21 The STIVE ACT provides for 400,000 visas in the first year, increasing based on employer demands to



The United States has been experimenting with temporary worker programs for

almost a century, without a single success.22 The most famous of those experiments, the

Bracero program, began in 1942 as an agreement between the United States and Mexico

to address the labor shortages in agriculture and in the railroad industry. More than four

and a half million Mexican workers toiled in the United States under the program

between 1942 and 1964. Once the contract period ended, however, they were required to

turn in their labor permits and leave the United States with no right to long-term or

permanent residence.

The failure of guest worker programs has been recognized by every single

Congressional Committee that has studied them. For example, in 1977, the Carter

Administration included a recommendation in its immigration reform package that a

temporary worker program should be given a comprehensive review. The Carter

Administration distanced itself from the failed Bracero program – much like all the

proponents of current guest worker proposals are doing in the current legislative cycle –

but implied that a new framework for a temporary worker program might meet the needs

of business while not causing a detrimental impact on wages and working conditions for

workers already in the U.S.23 The Commission for Manpower Policy, responding to

President Carter’s charge, disagreed, and concluded after a detailed study that it was

“strongly opposed” to any expanded temporary worker program because such programs

depress wages and increase the population of undocumented workers.24

Similarly, the “Jordan Commission,” which was created by the 1986 Immigration

Reform and Control Act to study the nation’s immigration system squarely rejected the

notion that guest worker programs should be expanded. In its 1997 final report, that

Commission specifically warned that such an expansion would be a “grievous mistake,”

because such programs have depressed wages, because the guest workers “often are more

exploitable than a lawful U.S. worker, particularly when an employer threatens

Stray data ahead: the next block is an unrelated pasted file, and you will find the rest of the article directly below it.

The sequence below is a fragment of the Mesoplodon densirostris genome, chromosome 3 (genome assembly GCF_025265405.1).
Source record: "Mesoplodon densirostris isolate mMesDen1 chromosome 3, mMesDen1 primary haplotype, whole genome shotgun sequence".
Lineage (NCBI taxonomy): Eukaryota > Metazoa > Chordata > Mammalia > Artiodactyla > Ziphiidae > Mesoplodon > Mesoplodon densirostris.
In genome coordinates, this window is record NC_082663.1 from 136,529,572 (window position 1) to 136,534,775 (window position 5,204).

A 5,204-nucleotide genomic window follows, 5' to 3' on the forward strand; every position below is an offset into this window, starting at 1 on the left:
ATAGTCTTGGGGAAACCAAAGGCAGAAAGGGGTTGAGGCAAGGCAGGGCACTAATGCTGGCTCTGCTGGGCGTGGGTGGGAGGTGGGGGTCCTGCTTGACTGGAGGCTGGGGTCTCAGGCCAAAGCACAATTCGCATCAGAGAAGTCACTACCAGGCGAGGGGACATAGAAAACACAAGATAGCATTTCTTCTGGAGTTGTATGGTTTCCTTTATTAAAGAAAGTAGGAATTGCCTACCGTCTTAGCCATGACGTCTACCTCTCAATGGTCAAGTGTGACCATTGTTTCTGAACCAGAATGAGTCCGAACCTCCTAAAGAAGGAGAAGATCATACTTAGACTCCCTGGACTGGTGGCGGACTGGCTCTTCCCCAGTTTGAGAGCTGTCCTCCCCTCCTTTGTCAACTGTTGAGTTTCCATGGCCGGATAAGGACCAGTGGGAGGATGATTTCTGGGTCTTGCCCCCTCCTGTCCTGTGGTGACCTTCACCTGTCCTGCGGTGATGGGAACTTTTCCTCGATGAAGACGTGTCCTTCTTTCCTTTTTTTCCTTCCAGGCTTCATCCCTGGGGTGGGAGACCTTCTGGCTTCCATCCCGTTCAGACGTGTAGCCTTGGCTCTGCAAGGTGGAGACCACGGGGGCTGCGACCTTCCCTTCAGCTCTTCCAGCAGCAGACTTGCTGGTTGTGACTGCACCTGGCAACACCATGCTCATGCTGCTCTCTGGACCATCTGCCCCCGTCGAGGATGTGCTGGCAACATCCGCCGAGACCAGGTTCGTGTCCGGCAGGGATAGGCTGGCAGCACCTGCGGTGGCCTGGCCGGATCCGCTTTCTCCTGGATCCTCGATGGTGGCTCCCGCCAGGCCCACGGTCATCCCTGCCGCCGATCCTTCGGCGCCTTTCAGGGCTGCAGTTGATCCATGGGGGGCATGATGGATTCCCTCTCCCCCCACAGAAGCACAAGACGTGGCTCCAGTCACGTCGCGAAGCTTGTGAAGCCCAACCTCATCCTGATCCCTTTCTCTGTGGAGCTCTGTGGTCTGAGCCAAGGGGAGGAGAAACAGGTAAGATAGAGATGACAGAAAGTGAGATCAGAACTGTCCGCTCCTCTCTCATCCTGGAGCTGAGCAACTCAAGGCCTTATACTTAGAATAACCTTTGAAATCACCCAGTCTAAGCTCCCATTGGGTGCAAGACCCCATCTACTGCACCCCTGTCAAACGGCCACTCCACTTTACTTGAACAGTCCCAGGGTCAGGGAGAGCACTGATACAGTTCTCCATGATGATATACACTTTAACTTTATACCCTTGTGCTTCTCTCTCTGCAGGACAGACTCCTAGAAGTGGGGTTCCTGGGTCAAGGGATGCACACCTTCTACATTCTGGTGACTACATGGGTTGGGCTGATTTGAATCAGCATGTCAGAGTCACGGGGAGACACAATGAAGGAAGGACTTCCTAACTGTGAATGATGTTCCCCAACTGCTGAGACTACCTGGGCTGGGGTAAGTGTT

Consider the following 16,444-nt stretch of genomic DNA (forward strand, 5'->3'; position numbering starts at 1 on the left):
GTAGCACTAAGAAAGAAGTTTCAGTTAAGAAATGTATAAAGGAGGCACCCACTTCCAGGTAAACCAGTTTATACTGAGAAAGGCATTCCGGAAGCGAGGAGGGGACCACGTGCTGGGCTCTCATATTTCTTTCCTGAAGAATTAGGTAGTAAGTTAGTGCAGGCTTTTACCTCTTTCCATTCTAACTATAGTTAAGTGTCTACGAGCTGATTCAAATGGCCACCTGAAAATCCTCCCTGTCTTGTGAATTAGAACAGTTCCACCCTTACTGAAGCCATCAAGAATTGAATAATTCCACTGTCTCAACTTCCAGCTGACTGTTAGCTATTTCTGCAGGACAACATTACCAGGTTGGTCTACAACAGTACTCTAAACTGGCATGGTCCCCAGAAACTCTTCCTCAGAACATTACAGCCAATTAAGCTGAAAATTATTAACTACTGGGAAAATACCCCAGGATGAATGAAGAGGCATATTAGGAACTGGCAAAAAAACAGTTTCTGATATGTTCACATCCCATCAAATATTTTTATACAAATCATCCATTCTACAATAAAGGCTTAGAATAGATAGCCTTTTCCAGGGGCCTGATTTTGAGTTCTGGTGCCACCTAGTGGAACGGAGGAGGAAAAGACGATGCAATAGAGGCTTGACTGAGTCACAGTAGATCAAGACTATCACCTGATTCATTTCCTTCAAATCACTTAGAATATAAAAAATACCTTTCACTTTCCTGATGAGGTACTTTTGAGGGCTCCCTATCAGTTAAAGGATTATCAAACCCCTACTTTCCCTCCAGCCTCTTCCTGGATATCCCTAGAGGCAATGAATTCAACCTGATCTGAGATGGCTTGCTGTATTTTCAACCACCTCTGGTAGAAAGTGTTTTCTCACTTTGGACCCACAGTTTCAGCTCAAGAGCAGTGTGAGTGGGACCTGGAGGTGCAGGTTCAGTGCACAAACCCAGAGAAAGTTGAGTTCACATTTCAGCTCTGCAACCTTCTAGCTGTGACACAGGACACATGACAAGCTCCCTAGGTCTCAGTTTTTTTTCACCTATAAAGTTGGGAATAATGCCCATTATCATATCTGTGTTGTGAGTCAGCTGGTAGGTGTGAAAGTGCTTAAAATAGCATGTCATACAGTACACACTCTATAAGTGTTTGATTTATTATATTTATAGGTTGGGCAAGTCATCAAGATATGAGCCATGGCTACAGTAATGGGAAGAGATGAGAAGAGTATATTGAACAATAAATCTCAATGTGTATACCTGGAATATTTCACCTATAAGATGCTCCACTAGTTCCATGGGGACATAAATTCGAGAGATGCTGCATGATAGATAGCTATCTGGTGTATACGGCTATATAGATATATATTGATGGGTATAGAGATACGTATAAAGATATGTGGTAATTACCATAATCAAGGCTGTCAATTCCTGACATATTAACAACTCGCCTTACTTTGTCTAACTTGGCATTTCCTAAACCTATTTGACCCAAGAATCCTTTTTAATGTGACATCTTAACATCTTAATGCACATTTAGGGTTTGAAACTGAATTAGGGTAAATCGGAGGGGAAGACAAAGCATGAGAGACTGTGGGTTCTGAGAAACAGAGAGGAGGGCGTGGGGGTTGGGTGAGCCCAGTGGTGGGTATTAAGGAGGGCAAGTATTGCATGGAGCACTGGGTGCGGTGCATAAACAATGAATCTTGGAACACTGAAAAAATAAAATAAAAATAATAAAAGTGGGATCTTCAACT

deportation if workers complain about wages or working conditions," and because "guest

worker programs also fail to reduce unauthorized migration" [in that] "they tend to

encourage and exacerbate illegal movements that persist long after the guest programs

end." 25 In fact, there is not one publicly funded, nonpartisan study that has found any

merit in guest worker programs.26

22 The Immigration Act of 1917 (one of the most restrictive pieces of immigration legislation in U.S.

history) included a temporary farm worker program, which lasted until 1922. The program allowed

employers to import almost 77,000 workers into the US, fewer than half of whom returned to Mexico once

the program was suspended. Vernon M. Briggs, Jr., Non-Immigrant Labor Policy in the United States,

Journal of Economic Issues, Vol. XVII, No. 3, Sept. 1983.

23 Briggs at 621.

24 Id.

25 See United States Commission on Immigration Reform, Becoming an American: Immigration and

Immigration Policy, United States Commission on Immigration Reform, 1997. An earlier well-known

Commission--the Select Commission on Immigration and Refugee Policy (SCIRP)--chaired by Rev.

Theodore Hesburgh had reached the same conclusions. See, National Commission on Immigration and

Refugee Policy, United States Immigration Policy and the National Interest: Final Report. National

Commission on Immigration and Refugee Policy, 1981.

26 By contrast, business groups and political right-wing groups have found common ground. See Tamar

Jacoby and Grover Norquist, Hard Lines Don’t Speak for GOP, Miami Herald, December 19, 2005.


Proponents of the latest breed of guest worker programs have distanced

themselves from the discredited Bracero and other past programs by labeling the new